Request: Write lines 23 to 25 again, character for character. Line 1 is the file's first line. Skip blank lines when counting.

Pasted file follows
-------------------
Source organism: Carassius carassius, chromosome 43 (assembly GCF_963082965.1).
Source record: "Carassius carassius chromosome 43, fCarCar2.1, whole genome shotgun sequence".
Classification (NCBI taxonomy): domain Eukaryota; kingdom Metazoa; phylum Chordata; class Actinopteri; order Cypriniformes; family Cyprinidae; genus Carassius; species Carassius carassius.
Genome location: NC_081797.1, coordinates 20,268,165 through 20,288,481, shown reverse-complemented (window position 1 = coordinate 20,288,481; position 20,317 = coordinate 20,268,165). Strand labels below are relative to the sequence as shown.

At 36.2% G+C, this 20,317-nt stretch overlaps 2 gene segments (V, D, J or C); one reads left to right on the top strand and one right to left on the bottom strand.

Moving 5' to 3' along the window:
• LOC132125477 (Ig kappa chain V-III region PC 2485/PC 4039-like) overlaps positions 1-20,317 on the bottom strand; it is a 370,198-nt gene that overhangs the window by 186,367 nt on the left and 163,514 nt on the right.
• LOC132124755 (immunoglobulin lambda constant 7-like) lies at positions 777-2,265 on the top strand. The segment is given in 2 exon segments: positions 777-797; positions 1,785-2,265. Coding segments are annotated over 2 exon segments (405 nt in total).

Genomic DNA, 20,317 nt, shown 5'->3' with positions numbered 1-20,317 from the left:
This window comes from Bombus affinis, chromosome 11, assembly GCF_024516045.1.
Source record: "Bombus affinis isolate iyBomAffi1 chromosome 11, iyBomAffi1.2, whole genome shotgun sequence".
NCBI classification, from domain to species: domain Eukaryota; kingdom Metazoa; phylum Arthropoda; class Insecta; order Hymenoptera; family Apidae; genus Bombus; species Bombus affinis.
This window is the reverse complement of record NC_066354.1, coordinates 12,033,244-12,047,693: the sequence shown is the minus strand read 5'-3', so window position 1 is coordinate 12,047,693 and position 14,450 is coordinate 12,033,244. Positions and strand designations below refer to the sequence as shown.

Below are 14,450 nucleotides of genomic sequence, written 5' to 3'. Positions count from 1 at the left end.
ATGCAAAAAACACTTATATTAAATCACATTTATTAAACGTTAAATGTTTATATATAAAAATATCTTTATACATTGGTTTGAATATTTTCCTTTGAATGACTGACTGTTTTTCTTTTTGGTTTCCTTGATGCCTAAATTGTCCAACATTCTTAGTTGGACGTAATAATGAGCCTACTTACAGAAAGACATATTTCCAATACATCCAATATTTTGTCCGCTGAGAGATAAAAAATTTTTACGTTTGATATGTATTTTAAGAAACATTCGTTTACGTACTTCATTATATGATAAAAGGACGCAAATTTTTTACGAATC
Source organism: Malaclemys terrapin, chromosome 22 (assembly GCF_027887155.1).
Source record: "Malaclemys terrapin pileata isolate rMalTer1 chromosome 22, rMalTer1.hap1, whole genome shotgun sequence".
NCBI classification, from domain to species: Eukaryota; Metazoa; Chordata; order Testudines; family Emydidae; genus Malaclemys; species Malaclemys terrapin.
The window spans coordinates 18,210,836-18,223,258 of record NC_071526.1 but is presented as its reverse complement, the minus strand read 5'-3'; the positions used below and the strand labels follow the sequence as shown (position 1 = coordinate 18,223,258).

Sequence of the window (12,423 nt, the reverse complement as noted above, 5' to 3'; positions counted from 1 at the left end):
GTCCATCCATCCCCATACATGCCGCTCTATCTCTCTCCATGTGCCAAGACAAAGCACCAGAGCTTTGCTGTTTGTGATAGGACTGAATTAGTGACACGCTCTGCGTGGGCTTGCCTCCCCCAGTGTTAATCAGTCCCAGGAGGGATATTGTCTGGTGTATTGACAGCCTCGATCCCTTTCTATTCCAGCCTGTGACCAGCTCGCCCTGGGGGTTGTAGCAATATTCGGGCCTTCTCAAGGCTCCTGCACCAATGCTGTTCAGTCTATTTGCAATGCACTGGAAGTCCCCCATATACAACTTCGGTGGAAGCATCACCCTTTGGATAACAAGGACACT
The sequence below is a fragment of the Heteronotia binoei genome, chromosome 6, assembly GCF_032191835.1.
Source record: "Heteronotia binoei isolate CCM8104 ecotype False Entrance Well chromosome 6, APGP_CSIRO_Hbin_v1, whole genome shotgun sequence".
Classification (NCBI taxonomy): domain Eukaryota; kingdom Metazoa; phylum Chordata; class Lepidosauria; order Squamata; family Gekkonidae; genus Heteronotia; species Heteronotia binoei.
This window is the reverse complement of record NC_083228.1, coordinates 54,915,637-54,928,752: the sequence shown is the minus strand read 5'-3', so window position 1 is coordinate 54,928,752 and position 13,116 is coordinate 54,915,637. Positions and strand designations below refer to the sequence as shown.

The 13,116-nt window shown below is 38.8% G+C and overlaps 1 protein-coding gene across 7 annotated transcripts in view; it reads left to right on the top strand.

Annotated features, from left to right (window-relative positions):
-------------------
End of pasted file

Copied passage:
Source record: "Heteronotia binoei isolate CCM8104 ecotype False Entrance Well chromosome 6, APGP_CSIRO_Hbin_v1, whole genome shotgun sequence".
Classification (NCBI taxonomy): domain Eukaryota; kingdom Metazoa; phylum Chordata; class Lepidosauria; order Squamata; family Gekkonidae; genus Heteronotia; species Heteronotia binoei.
This window is the reverse complement of record NC_083228.1, coordinates 54,915,637-54,928,752: the sequence shown is the minus strand read 5'-3', so window position 1 is coordinate 54,928,752 and position 13,116 is coordinate 54,915,637. Positions and strand designations below refer to the sequence as shown.